The most vulnerable groups are often left behind in at-risk regions, as many cannot afford to relocate from isolated regions or lack the resources to do so, such as information or transportation. Impacts are even greater on older populations, pregnant women, people with disabilities, and people from minority groups who may face discrimination or physical barriers to accessing aid.
“200 deaths this year is of course 200 more than we want,” says Olivier Benquet, HI geographic director for Madagascar. “But there is some good news. This is a relatively low number considering the scale of these disasters. That is the result of improving disaster risk reduction.”
Lili explains, “We can’t prevent the wind, and we can’t prevent the rains. But we can keep natural events from becoming natural disasters by predicting where they may strike, anticipating their impacts on lives and livelihoods, and by acting accordingly ahead of time to prepare communities.”
HI has implemented disaster risk reduction projects throughout the world, and in Madagascar specifically, for years. To better prepare communities faced with climate shocks and events, the organization strengthens local structures, supports education services, raises awareness of risks, implements monitoring and early warning systems, and assists individuals in making their livelihoods more sustainable, among other initiatives.
“With today’s technology and meteorological forecasts, we can see a cyclone coming in advance,” Olivier explains. “When we see that, we can start to move our teams to the targeted areas, stock supplies, warn communities, evacuate people, and reinforce structures. We know these events are going to happen more often. So it is critical that we adapt and further develop our risk reduction efforts in the face of environmental changes.”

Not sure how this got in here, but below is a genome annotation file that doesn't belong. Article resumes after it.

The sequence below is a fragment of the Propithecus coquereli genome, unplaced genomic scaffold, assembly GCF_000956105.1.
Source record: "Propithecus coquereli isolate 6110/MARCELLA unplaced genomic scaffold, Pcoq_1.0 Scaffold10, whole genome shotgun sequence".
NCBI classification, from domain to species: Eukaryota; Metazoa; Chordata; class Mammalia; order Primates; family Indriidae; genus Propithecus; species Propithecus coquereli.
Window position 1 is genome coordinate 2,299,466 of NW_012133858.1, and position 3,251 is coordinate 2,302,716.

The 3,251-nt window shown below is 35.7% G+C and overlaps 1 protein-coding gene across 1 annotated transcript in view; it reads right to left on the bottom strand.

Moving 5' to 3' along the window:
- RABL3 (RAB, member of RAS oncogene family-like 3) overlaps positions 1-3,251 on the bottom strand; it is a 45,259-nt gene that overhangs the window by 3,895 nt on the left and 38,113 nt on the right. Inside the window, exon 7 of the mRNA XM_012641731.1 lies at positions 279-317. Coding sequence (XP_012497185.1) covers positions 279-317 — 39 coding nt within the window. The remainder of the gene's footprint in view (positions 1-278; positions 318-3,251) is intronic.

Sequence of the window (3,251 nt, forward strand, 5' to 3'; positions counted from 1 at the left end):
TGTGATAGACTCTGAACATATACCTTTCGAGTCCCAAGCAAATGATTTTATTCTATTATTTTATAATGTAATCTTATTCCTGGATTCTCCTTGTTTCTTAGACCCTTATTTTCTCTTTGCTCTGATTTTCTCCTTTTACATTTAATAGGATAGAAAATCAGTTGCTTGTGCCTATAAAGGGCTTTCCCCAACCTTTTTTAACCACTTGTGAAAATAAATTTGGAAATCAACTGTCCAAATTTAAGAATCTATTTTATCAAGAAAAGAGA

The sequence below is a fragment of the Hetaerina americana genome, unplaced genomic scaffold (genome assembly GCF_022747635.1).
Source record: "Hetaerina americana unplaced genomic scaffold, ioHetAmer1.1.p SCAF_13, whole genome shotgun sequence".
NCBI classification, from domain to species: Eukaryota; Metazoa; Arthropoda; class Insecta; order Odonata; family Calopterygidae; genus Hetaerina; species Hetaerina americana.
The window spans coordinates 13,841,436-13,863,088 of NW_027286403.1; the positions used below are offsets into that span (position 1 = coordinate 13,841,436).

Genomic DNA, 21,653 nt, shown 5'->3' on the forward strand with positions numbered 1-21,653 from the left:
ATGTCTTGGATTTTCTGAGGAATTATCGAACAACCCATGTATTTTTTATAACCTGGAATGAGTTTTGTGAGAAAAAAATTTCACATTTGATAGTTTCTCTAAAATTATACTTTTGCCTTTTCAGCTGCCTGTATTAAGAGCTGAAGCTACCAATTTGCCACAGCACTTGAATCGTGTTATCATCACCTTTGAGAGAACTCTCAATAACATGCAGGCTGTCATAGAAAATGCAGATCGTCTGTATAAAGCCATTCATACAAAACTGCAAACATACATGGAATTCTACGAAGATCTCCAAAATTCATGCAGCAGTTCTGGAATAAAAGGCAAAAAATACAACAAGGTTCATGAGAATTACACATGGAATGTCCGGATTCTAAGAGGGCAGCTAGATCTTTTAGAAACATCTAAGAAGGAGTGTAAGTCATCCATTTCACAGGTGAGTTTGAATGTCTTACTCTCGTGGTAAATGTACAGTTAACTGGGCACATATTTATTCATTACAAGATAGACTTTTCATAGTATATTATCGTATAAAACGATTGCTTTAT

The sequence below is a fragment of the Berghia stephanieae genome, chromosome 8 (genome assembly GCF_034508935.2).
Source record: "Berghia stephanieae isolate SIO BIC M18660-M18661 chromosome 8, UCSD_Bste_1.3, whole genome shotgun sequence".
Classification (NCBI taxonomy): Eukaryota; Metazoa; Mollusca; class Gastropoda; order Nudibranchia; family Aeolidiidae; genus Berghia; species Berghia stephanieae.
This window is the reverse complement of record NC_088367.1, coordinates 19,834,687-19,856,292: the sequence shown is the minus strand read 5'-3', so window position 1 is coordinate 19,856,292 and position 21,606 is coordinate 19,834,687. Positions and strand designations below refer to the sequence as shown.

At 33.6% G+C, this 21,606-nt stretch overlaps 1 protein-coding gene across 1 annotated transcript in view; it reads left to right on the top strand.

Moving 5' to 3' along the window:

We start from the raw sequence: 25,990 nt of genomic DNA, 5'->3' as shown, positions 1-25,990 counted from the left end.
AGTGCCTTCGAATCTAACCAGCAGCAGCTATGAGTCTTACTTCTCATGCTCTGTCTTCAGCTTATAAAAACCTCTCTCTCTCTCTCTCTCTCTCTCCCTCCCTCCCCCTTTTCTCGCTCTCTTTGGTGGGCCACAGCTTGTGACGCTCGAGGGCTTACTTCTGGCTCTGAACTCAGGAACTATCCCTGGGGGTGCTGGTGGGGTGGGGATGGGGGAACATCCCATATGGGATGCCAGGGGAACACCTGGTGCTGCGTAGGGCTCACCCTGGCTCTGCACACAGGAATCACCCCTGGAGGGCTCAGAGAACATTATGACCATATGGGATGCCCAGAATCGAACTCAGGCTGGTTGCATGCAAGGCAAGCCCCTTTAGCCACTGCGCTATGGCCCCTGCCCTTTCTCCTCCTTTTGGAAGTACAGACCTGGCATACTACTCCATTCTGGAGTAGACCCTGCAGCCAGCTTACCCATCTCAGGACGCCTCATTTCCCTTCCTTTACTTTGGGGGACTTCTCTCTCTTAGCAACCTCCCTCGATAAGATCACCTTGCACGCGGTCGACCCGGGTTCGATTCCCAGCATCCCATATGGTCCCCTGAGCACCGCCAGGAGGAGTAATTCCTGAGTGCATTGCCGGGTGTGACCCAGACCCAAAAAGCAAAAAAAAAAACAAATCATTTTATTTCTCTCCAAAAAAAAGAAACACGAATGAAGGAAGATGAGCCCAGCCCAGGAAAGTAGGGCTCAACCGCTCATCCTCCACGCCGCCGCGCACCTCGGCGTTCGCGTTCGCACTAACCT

In January 2022, HI launched a new three-year disaster risk reduction project to put inclusive anticipatory action in three countries prone to natural disasters: Madagascar, Haiti and the Philippines. The initiative uses the science of weather and climate to anticipate possible impacts in risk-prone areas and mobilizes teams, materials and practices to enact early action protocol and mitigate potential impacts before they can be felt. Through the initiative, HI will conduct studies to better understand associated risks on vulnerable populations, locate affected communities, reinforce community capacities to respond, run simulation exercises and ensure the inclusion of marginalized groups (people with disabilities, elderly populations, women, minorities, etc.) in these efforts.
In Madagascar alone, the project targets nearly 330,000 beneficiaries. In Haiti, it aims to benefit over 200,000 and another 200,000 in the Philippines.
“We will always support communities recovering from disaster,” Lili says. “But at the end of the day, if we can prepare ahead of time and prevent the disaster from occurring, that’s the real goal.”